Host:  Okay. So you're going more in-depth with those test and just trying to find out the root causes maybe.

Dr. Coyne-Beasley:   The root cause.

Host:  Okay. So next is the LEAH clinic. First of all, what does LEAH mean?

Dr. Durant:   LEAH means Leadership in Education and Adolescent Health. I'm so glad you asked this question because we are proud to be one of seven LEAH clinics in the country and the only LEAH clinic in the southeast.

Host:  Oh, wow.

Dr. Durant:   Yes. So we would love for people to refer to this clinic. This clinic is for our children, our adolescents and young adults, who have complex medical problems and psychosocial needs. What makes this clinic so wonderful is that we have medical doctors, we have phycologists, we have social work, we have nutrition, and we have nursing. These are all providers who are being trained to be leaders in adolescent health, and they're all there at one time. So you can be referred directly into this clinic to get help in all those areas for your young person.

Host:  Okay. Y’all were saying that some kids are referred directly into the LEAH clinic based on their symptoms and then others are referred once they’ve seen one of you guys in the adolescent health center and then you feel like they're a candidate for the LEAH.

Dr. Durant:   That’s correct. That’s correct.

Host:  Okay. Are these appointments going on and on like follow up? I would imagine when you’ve got a complex patient like that--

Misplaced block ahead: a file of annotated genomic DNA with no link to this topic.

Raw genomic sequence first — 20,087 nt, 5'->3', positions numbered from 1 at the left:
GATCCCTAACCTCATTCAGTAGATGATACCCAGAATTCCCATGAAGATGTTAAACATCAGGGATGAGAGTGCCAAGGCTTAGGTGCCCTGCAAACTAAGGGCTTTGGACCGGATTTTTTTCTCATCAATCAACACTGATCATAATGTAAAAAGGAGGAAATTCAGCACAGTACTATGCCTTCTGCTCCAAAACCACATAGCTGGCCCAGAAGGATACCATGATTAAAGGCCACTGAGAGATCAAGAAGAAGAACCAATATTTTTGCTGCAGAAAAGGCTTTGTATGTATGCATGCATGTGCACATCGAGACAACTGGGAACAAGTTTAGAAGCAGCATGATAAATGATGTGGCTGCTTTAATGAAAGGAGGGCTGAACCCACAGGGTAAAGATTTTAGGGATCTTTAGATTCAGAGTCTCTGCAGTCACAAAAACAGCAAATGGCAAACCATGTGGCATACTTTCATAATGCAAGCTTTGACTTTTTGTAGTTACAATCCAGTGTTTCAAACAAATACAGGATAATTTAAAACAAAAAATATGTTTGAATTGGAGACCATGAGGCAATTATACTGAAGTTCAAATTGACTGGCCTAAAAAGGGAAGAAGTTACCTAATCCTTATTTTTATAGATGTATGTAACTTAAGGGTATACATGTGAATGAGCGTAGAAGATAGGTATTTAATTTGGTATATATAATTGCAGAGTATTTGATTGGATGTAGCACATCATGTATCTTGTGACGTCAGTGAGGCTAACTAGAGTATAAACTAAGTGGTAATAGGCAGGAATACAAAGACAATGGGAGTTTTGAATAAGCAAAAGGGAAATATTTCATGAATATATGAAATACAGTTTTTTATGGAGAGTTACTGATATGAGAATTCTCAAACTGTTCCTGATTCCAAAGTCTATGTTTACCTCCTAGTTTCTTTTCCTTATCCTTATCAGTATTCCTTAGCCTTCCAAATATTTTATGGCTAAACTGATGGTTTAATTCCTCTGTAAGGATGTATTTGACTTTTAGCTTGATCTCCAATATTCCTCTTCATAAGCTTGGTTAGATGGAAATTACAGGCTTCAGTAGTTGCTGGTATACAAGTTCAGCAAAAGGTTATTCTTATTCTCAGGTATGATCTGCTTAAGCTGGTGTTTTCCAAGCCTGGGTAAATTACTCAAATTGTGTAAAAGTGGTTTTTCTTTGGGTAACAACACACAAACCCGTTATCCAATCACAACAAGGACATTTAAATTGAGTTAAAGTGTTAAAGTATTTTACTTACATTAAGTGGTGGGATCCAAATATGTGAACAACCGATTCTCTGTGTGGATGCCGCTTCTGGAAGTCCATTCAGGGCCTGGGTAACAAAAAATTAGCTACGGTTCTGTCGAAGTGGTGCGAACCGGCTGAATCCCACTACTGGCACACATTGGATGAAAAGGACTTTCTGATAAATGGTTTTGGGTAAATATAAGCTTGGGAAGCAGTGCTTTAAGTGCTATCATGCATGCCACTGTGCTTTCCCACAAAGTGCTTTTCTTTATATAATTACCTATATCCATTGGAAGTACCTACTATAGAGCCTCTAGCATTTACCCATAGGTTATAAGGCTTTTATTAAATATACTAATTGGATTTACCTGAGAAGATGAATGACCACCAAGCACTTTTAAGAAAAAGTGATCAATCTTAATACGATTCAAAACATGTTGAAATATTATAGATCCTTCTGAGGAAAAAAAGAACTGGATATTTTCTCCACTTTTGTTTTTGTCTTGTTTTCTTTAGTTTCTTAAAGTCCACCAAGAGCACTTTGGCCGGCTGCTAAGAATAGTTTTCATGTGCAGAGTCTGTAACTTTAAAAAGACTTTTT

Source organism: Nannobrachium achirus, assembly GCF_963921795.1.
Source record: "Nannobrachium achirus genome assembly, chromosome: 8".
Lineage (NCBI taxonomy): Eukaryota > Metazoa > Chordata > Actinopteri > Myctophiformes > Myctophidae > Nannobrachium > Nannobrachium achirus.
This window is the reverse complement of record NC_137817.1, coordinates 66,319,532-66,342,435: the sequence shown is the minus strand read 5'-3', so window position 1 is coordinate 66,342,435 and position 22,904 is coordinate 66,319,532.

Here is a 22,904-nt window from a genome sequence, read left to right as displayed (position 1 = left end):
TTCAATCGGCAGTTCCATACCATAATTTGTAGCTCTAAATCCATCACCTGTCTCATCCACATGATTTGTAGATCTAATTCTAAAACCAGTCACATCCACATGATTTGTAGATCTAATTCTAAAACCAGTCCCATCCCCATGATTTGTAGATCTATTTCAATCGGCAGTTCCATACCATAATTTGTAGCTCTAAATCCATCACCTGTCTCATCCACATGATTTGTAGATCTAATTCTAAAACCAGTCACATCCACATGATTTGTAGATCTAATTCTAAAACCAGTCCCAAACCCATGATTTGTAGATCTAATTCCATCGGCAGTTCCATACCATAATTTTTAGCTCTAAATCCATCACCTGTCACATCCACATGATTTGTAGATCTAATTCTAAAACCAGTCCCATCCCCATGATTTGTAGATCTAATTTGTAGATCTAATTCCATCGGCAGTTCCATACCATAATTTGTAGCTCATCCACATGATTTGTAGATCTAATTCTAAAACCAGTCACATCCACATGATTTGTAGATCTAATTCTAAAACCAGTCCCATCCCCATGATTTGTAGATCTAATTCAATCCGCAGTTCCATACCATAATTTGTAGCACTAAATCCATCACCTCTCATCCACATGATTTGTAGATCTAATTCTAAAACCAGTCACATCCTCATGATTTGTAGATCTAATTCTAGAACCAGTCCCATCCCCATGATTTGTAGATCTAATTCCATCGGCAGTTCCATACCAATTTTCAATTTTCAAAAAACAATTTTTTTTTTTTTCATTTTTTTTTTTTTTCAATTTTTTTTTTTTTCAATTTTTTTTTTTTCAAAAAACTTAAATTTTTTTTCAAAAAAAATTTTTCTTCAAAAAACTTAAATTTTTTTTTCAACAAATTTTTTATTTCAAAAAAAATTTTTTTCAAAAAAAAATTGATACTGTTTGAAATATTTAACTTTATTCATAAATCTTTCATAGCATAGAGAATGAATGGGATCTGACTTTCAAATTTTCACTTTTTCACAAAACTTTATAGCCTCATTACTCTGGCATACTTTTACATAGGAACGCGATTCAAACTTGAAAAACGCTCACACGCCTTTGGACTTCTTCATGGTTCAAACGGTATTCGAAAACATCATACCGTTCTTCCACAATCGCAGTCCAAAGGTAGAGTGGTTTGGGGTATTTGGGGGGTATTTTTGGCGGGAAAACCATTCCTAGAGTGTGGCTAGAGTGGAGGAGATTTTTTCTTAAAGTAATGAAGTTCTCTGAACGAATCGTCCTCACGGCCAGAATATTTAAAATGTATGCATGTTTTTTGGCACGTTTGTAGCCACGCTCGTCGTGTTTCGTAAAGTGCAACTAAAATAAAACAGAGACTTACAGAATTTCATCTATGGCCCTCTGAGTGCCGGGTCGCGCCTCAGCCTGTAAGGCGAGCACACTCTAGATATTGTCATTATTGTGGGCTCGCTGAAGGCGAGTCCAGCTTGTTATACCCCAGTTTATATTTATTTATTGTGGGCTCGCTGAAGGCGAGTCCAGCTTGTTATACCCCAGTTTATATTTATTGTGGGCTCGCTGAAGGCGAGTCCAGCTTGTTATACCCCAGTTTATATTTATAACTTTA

Dr. Durant:   They are. You start with an initial appointment. Then usually the adolescent and young adult continues to follow in the LEAH clinic with those providers. So it’s quite a longitudinal experience and quite a rewarding experience for those patients and families.

Host:  Okay. Then let’s talk about the FAB clinic. By the way, for a clinic that has to do with young girls and women, how appropriate, FAB.

Dr. Durant:   Yes, yes. It makes it sound like some place that you want to come to, which is what we want for our young people. So the Female Adolescent Bleeding clinic is something that we recently started. Again, it’s a partnership with pediatric hematology here. We are part of a national network of women and girls bleeding disorders clinic of excellence.

Host:  Wonderful. So this is something that you said earlier. It could be that they're having a lot of bleeding, they're having very little, they're just concerned about what’s going on and what may be the cause.

Dr. Durant:    Yes, yes. Now for that clinic specifically—for the FAB clinic—that’s more of our young women who are having too many periods or too many periods that are painful.

Host:  Okay.

Dr. Coyne-Beasley:   I think the other thing though that I would just like to highlight about your clinic that’s very special—and Dr. Durant is actually the director of our FAB clinic—is that sometimes a menstrual disorder, when someone is bleeding too much, it’s really just the sign of symptom that there’s a bleeding disorder going on. So it may manifest itself as lots of bleeding. But through being evaluated, you can actually find our well maybe you actually have a bleeding disorder such as Von Willebrand or something else.